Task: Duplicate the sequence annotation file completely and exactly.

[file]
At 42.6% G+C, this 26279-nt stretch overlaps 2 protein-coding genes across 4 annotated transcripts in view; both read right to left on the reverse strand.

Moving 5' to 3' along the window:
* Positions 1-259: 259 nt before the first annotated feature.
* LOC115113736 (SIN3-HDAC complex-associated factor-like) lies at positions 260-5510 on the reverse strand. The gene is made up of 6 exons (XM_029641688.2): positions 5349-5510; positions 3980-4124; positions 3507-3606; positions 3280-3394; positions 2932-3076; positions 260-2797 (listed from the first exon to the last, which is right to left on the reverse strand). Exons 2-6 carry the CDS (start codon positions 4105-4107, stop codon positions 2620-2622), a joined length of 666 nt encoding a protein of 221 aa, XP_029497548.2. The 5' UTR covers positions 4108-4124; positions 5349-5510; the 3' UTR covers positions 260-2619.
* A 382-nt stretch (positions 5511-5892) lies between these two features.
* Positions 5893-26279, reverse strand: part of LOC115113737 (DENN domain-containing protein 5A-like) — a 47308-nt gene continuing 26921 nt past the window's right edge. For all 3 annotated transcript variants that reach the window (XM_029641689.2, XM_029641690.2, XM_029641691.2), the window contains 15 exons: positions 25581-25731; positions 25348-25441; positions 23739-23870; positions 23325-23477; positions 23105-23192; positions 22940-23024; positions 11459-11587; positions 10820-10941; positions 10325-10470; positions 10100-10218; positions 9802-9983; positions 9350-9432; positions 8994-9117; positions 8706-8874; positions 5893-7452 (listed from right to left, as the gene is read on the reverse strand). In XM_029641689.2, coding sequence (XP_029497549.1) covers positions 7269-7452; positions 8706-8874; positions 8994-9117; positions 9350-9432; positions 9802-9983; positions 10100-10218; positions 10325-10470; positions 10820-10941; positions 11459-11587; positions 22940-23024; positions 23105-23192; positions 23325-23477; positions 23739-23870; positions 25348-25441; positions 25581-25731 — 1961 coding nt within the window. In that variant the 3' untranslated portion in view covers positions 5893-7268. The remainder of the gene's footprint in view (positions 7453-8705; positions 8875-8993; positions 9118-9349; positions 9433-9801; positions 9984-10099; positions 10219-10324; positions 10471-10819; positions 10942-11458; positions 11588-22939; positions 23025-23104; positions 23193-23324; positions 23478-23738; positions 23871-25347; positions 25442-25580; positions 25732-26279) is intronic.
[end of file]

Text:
At 42.6% G+C, this 26279-nt stretch overlaps 2 protein-coding genes across 4 annotated transcripts in view; both read right to left on the reverse strand.

Moving 5' to 3' along the window:
* Positions 1-259: 259 nt before the first annotated feature.
* LOC115113736 (SIN3-HDAC complex-associated factor-like) lies at positions 260-5510 on the reverse strand. The gene is made up of 6 exons (XM_029641688.2): positions 5349-5510; positions 3980-4124; positions 3507-3606; positions 3280-3394; positions 2932-3076; positions 260-2797 (listed from the first exon to the last, which is right to left on the reverse strand). Exons 2-6 carry the CDS (start codon positions 4105-4107, stop codon positions 2620-2622), a joined length of 666 nt encoding a protein of 221 aa, XP_029497548.2. The 5' UTR covers positions 4108-4124; positions 5349-5510; the 3' UTR covers positions 260-2619.
* A 382-nt stretch (positions 5511-5892) lies between these two features.
* Positions 5893-26279, reverse strand: part of LOC115113737 (DENN domain-containing protein 5A-like) — a 47308-nt gene continuing 26921 nt past the window's right edge. For all 3 annotated transcript variants that reach the window (XM_029641689.2, XM_029641690.2, XM_029641691.2), the window contains 15 exons: positions 25581-25731; positions 25348-25441; positions 23739-23870; positions 23325-23477; positions 23105-23192; positions 22940-23024; positions 11459-11587; positions 10820-10941; positions 10325-10470; positions 10100-10218; positions 9802-9983; positions 9350-9432; positions 8994-9117; positions 8706-8874; positions 5893-7452 (listed from right to left, as the gene is read on the reverse strand). In XM_029641689.2, coding sequence (XP_029497549.1) covers positions 7269-7452; positions 8706-8874; positions 8994-9117; positions 9350-9432; positions 9802-9983; positions 10100-10218; positions 10325-10470; positions 10820-10941; positions 11459-11587; positions 22940-23024; positions 23105-23192; positions 23325-23477; positions 23739-23870; positions 25348-25441; positions 25581-25731 — 1961 coding nt within the window. In that variant the 3' untranslated portion in view covers positions 5893-7268. The remainder of the gene's footprint in view (positions 7453-8705; positions 8875-8993; positions 9118-9349; positions 9433-9801; positions 9984-10099; positions 10219-10324; positions 10471-10819; positions 10942-11458; positions 11588-22939; positions 23025-23104; positions 23193-23324; positions 23478-23738; positions 23871-25347; positions 25442-25580; positions 25732-26279) is intronic.